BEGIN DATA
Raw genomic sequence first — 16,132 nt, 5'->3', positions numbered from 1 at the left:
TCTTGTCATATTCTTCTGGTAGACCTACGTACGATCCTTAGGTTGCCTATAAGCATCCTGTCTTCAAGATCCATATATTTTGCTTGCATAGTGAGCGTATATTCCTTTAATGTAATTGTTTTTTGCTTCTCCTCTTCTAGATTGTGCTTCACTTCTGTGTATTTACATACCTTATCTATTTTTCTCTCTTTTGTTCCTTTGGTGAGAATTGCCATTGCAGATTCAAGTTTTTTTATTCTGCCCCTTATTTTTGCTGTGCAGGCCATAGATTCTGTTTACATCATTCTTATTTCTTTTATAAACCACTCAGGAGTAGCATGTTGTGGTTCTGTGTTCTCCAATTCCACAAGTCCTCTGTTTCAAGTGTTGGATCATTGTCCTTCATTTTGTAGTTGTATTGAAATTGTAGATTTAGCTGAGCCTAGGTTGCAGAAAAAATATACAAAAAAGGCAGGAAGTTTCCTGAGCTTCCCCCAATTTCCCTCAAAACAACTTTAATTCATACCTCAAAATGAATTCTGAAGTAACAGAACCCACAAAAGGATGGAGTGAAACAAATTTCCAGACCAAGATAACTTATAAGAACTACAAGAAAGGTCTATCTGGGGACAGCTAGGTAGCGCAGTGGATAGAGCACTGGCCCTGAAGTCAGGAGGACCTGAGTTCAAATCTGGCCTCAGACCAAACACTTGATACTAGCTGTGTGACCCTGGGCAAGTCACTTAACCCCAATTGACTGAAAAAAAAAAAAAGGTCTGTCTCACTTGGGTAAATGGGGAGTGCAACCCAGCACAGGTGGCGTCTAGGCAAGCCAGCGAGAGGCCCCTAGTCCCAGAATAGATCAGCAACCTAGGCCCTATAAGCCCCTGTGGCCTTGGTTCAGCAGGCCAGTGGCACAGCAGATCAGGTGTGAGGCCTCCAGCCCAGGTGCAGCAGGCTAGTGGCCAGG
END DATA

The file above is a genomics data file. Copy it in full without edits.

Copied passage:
Raw genomic sequence first — 16,132 nt, 5'->3', positions numbered from 1 at the left:
TCTTGTCATATTCTTCTGGTAGACCTACGTACGATCCTTAGGTTGCCTATAAGCATCCTGTCTTCAAGATCCATATATTTTGCTTGCATAGTGAGCGTATATTCCTTTAATGTAATTGTTTTTTGCTTCTCCTCTTCTAGATTGTGCTTCACTTCTGTGTATTTACATACCTTATCTATTTTTCTCTCTTTTGTTCCTTTGGTGAGAATTGCCATTGCAGATTCAAGTTTTTTTATTCTGCCCCTTATTTTTGCTGTGCAGGCCATAGATTCTGTTTACATCATTCTTATTTCTTTTATAAACCACTCAGGAGTAGCATGTTGTGGTTCTGTGTTCTCCAATTCCACAAGTCCTCTGTTTCAAGTGTTGGATCATTGTCCTTCATTTTGTAGTTGTATTGAAATTGTAGATTTAGCTGAGCCTAGGTTGCAGAAAAAATATACAAAAAAGGCAGGAAGTTTCCTGAGCTTCCCCCAATTTCCCTCAAAACAACTTTAATTCATACCTCAAAATGAATTCTGAAGTAACAGAACCCACAAAAGGATGGAGTGAAACAAATTTCCAGACCAAGATAACTTATAAGAACTACAAGAAAGGTCTATCTGGGGACAGCTAGGTAGCGCAGTGGATAGAGCACTGGCCCTGAAGTCAGGAGGACCTGAGTTCAAATCTGGCCTCAGACCAAACACTTGATACTAGCTGTGTGACCCTGGGCAAGTCACTTAACCCCAATTGACTGAAAAAAAAAAAAAGGTCTGTCTCACTTGGGTAAATGGGGAGTGCAACCCAGCACAGGTGGCGTCTAGGCAAGCCAGCGAGAGGCCCCTAGTCCCAGAATAGATCAGCAACCTAGGCCCTATAAGCCCCTGTGGCCTTGGTTCAGCAGGCCAGTGGCACAGCAGATCAGGTGTGAGGCCTCCAGCCCAGGTGCAGCAGGCTAGTGGCCAGG